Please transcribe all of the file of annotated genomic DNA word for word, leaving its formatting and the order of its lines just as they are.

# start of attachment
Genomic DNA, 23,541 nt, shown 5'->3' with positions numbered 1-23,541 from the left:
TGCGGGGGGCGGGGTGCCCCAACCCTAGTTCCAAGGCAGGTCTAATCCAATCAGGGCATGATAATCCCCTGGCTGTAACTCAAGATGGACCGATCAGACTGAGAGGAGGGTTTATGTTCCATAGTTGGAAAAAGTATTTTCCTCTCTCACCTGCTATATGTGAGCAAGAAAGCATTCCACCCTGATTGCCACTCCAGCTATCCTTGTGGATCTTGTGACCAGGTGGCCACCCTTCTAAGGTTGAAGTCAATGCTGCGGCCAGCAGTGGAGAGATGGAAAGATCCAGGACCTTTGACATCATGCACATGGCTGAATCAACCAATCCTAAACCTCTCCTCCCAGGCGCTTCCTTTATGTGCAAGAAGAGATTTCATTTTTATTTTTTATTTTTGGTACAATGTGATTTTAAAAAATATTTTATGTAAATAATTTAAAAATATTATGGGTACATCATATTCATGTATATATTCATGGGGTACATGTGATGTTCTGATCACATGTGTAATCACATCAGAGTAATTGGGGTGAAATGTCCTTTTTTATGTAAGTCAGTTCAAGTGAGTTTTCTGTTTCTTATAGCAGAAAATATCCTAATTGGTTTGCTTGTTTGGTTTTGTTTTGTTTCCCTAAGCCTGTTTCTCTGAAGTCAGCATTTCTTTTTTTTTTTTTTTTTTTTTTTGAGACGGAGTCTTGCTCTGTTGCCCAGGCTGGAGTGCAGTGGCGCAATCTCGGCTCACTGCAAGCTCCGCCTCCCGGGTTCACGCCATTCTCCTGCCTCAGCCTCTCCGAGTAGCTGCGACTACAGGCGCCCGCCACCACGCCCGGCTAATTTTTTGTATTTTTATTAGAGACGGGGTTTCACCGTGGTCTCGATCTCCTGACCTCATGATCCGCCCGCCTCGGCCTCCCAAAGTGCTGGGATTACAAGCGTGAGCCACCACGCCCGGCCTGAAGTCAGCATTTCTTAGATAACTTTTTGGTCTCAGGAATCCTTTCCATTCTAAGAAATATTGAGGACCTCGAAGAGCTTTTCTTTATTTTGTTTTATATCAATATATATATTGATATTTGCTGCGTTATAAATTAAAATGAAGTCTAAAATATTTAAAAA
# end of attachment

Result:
Genomic DNA, 23,541 nt, shown 5'->3' with positions numbered 1-23,541 from the left:
TGCGGGGGGCGGGGTGCCCCAACCCTAGTTCCAAGGCAGGTCTAATCCAATCAGGGCATGATAATCCCCTGGCTGTAACTCAAGATGGACCGATCAGACTGAGAGGAGGGTTTATGTTCCATAGTTGGAAAAAGTATTTTCCTCTCTCACCTGCTATATGTGAGCAAGAAAGCATTCCACCCTGATTGCCACTCCAGCTATCCTTGTGGATCTTGTGACCAGGTGGCCACCCTTCTAAGGTTGAAGTCAATGCTGCGGCCAGCAGTGGAGAGATGGAAAGATCCAGGACCTTTGACATCATGCACATGGCTGAATCAACCAATCCTAAACCTCTCCTCCCAGGCGCTTCCTTTATGTGCAAGAAGAGATTTCATTTTTATTTTTTATTTTTGGTACAATGTGATTTTAAAAAATATTTTATGTAAATAATTTAAAAATATTATGGGTACATCATATTCATGTATATATTCATGGGGTACATGTGATGTTCTGATCACATGTGTAATCACATCAGAGTAATTGGGGTGAAATGTCCTTTTTTATGTAAGTCAGTTCAAGTGAGTTTTCTGTTTCTTATAGCAGAAAATATCCTAATTGGTTTGCTTGTTTGGTTTTGTTTTGTTTCCCTAAGCCTGTTTCTCTGAAGTCAGCATTTCTTTTTTTTTTTTTTTTTTTTTTTGAGACGGAGTCTTGCTCTGTTGCCCAGGCTGGAGTGCAGTGGCGCAATCTCGGCTCACTGCAAGCTCCGCCTCCCGGGTTCACGCCATTCTCCTGCCTCAGCCTCTCCGAGTAGCTGCGACTACAGGCGCCCGCCACCACGCCCGGCTAATTTTTTGTATTTTTATTAGAGACGGGGTTTCACCGTGGTCTCGATCTCCTGACCTCATGATCCGCCCGCCTCGGCCTCCCAAAGTGCTGGGATTACAAGCGTGAGCCACCACGCCCGGCCTGAAGTCAGCATTTCTTAGATAACTTTTTGGTCTCAGGAATCCTTTCCATTCTAAGAAATATTGAGGACCTCGAAGAGCTTTTCTTTATTTTGTTTTATATCAATATATATATTGATATTTGCTGCGTTATAAATTAAAATGAAGTCTAAAATATTTAAAAA